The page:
Lab 4: Frequency Response and Sampling

This lab will cover the frequency response of LSI systems, the frequency content of digital signals, and sampling basics. We have some interesting applications to get to, so let’s get started!

Discrete Time Fourier Transform and Frequency Response

We will begin with a brief overview of the Discrete Time Fourier Transform (DTFT) and the frequency response of LSI systems.

The DTFT is the discrete-time version of our continuous-time Fourier transform (CTFT) from ECE 210. Like the CTFT, the DTFT is a complex-valued function that allows us to examine the frequency content of a signal or system. The DTFT is defined by

$$ X(\omega) = \sum_{n=-\infty}^{\infty}x[n]e^{-j\omega n} $$

We also must remember that the DTFT is completely represented by digital frequencies $-\pi$ to $\pi$ and is $2\pi$ periodic. Be careful labeling your frequency axis when taking the DTFT. In Python, we are able to take the DTFT of a signal using numpy’s fft module. The two main functions we will use from this module are $\textrm{numpy.fft.fft()}$ and $\textrm{numpy.fft.rfft()}$. The “fft” in these functions is the Fast Fourier Transform, which is a computationally efficient way of computing the Discrete Fourier Transform of digital signals. You will learn more about the DFT and FFT in ECE 310 and Lab 5 of this course, but for this lab just think of it as a way of computing the DTFT of a digital signal.

Let’s look at example usage for these two functions and what makes them different.

#import libraries first

import numpy as np

import matplotlib.pyplot as plt

from IPython.display import Audio

from scipy import signal

from scipy.io import wavfile

from skimage.io import imread

from sklearn.cluster import KMeans

%matplotlib inline

x = [0,1,0,2,0,2,0,1,0] #test signal

full_fft = np.fft.fft(x)

real_fft = np.fft.rfft(x)

omega_full = np.linspace(0,2*np.pi,len(full_fft)) #left limit, right limit, # pts

omega_real = np.linspace(0,np.pi,len(real_fft))

plt.figure(figsize=(15,6))

plt.subplot(121)

plt.title(‘Full FFT’)

plt.xlabel(‘$\omega$’)

plt.ylabel(‘Magnitude Response’)

plt.plot(omega_full,np.absolute(full_fft))

plt.subplot(122)

plt.title(‘Real FFT’)

plt.xlabel(‘$\omega$’)

plt.ylabel(‘Magnitude Response’)

plt.plot(omega_real,np.absolute(real_fft))

[<matplotlib.lines.Line2D at 0x7ff1696585c0>]

Observe the differences between the $\textrm{fft()}$ and $\textrm{rfft()}$ results. The way we have created the frequency axis points may have spoiled the answer, but we see that the $\textrm{fft()}$ function returns a DTFT with frequencies from 0 to $2\pi$ while $\textrm{rfft()}$ just gives us 0 to $\pi$: the real frequencies. It is important to acknowledge when the real frequencies are sufficient. If our signal is real-valued, we know that our spectrum will be Hermitian symmetric. In other words:

$$ x[n]\textrm{ real}\implies X(\omega) = X^*(-\omega), $$

where $X^*$ refers to the complex conjugate of the DTFT. Why is this important? Well, if our spectrum is Hermitian symmetric, then the spectrum’s magnitude response is even symmetric and its phase response is odd symmetric:

$$ x[n]\textrm{ real}\implies |X(\omega)| = |X(-\omega)|\textrm{ and }\angle X(\omega) = -\angle X(-\omega). $$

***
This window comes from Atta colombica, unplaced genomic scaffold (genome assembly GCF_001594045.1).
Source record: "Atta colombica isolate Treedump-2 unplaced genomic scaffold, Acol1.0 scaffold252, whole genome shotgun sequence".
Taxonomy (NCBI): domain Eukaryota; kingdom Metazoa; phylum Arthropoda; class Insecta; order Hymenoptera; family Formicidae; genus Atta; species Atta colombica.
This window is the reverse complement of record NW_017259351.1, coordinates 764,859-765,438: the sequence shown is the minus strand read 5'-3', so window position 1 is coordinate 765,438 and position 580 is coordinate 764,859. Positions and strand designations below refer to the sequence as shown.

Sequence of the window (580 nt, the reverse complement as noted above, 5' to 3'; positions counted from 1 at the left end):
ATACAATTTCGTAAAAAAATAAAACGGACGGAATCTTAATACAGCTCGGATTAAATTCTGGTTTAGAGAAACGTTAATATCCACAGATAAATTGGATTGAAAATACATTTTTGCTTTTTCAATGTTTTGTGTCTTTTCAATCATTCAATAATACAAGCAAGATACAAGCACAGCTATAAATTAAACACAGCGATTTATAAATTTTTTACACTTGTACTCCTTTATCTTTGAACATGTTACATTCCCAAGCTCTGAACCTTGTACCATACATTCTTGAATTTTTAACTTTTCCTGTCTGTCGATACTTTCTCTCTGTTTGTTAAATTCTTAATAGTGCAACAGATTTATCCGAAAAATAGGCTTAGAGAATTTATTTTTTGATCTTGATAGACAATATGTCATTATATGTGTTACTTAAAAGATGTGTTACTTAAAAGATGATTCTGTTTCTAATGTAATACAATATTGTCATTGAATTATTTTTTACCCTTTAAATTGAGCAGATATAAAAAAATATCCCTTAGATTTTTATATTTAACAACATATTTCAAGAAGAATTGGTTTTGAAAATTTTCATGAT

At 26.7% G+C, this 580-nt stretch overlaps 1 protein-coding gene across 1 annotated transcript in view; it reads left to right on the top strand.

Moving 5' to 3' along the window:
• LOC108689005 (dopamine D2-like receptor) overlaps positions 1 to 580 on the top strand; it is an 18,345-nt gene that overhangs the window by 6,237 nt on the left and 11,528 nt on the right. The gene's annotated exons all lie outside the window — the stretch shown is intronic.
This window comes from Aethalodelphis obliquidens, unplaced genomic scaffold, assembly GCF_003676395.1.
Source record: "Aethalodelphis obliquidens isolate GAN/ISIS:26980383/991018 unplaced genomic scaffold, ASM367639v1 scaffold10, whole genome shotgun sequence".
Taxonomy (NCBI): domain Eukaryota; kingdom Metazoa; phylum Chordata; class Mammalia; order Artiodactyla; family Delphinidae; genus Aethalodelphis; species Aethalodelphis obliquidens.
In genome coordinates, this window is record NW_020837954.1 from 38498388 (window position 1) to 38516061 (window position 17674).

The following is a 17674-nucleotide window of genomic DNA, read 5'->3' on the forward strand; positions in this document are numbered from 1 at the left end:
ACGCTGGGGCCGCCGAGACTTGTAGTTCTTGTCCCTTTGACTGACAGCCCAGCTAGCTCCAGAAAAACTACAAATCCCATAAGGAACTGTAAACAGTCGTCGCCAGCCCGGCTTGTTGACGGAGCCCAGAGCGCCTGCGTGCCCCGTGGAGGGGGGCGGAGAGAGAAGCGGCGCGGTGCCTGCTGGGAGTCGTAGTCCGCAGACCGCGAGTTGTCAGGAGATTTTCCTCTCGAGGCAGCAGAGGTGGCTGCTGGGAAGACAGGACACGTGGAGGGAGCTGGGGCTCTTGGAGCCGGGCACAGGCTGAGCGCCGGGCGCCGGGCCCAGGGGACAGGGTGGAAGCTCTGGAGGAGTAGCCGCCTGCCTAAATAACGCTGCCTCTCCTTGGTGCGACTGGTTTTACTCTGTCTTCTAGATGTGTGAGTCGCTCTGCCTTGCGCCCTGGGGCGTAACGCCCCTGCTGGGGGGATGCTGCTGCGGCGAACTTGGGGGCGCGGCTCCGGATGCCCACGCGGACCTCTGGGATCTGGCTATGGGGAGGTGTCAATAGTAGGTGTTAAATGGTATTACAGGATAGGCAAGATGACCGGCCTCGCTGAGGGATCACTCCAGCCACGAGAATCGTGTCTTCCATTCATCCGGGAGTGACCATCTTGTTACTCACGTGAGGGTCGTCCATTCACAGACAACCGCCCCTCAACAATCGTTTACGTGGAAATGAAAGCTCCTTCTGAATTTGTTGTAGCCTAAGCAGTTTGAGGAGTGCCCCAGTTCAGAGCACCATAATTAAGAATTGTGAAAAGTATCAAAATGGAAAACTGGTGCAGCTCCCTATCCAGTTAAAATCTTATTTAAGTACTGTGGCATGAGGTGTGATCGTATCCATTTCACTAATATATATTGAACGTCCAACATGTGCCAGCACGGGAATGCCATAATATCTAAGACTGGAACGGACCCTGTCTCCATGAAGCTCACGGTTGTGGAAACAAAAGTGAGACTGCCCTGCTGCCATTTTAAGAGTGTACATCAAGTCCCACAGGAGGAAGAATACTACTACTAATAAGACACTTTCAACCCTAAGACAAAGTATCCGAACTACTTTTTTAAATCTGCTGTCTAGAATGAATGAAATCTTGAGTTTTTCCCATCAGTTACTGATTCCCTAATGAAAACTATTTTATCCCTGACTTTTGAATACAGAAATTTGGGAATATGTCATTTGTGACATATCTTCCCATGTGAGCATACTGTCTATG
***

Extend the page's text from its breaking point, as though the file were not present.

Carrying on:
Thus, if we want to look at the magnitude spectrum of a real-valued signal, it is sufficent to just look at the 0 to $\pi$ interval since it contains all unique information about the frequency content of our signal.

Now, let’s make our plots look nicer too. We currently have a couple issues with them. First, they are very low resolution and coarse. Second, the full DTFT example is not zero-centered. Both problems can easily be fixed as follows:

x = [0,1,0,2,0,2,0,1,0]

full_fft = np.fft.fft(x,512)

centered_fft = np.fft.fftshift(full_fft) #shifts central frequency to middle of array

real_fft = np.fft.rfft(x,512)

omega_full = np.linspace(-np.pi,np.pi,len(centered_fft)) #new frequency axis

omega_real = np.linspace(0,np.pi,len(real_fft))

plt.figure(figsize=(15,6))

plt.subplot(121)

plt.title(‘Full FFT’)

plt.xlabel(‘$\omega$’)

plt.ylabel(‘Real Part’)

plt.plot(omega_full,np.absolute(centered_fft))

plt.subplot(122)

plt.title(‘Real FFT’)

plt.xlabel(‘$\omega$’)

plt.ylabel(‘Real Part’)

plt.plot(omega_real,np.absolute(real_fft))

[<matplotlib.lines.Line2D at 0x7ff169874908>]

Those plots look so much better now! To fix our first problem with the resolution, we pass a second argument to the $\textrm{fft()}$ and $\textrm{rfft()}$ functions to specify the number of points. Do not worry about the underlying math for now, it will be covered later in ECE 310. For now, think of the number of points as dictating how many frequencies we would like to use in capturing the signal’s DTFT. Try changing the number of points in the above code and observe the resolution of the DTFT. We fix the second problem by using $\textrm{np.fft.fftshift()}$ on our full DTFT result. This function zero-centers our DTFT for us along the frequency axis: how convenient!

For the rest of this lab and in the future, it is critical you remember these tips. Always make sure your FFT has a enough points to look clean, and always make sure to appropriately label your frequency axis. Also, for this lab, when we say to “take the DTFT of a signal”, use the $\textrm{np.fft.rfft()}$ function unless noted otherwise since we will only work with real signals.

Lastly, let’s see how we can look at the frequency response of an LSI system. The function we will use is $\textrm{signal.freqz()}$, which returns the normalized digital frequencies and frequency response given the numerator and denominator coefficients for an LSI system’s transfer function. It is convention to plot a system’s frequency response on a dB scale $\left(20\cdot\log_{10}(x)\right)$.

b = [np.sin((np.pi/2)*n)/(0.5*np.pi*n) if n != 0 else 1 for n in range(-100,101)] #numerator coefficients

a = [1,0] #denominator coefficients

w,h = signal.freqz(b,a) #w = omega/digital frequencies, h = frequency response

plt.figure(figsize=(10,6))

plt.title(‘Toy Frequency Response’)

plt.plot(w,20*np.log10(np.absolute(h))) #plot magnitude of frequency response with db-scaling on y-axis

plt.xlabel(‘$\omega$’)

plt.ylabel(‘Magnitude Response (dB)’)

Text(0, 0.5, ‘Magnitude Response (dB)’)

Exercise 1: Implementing the DTFT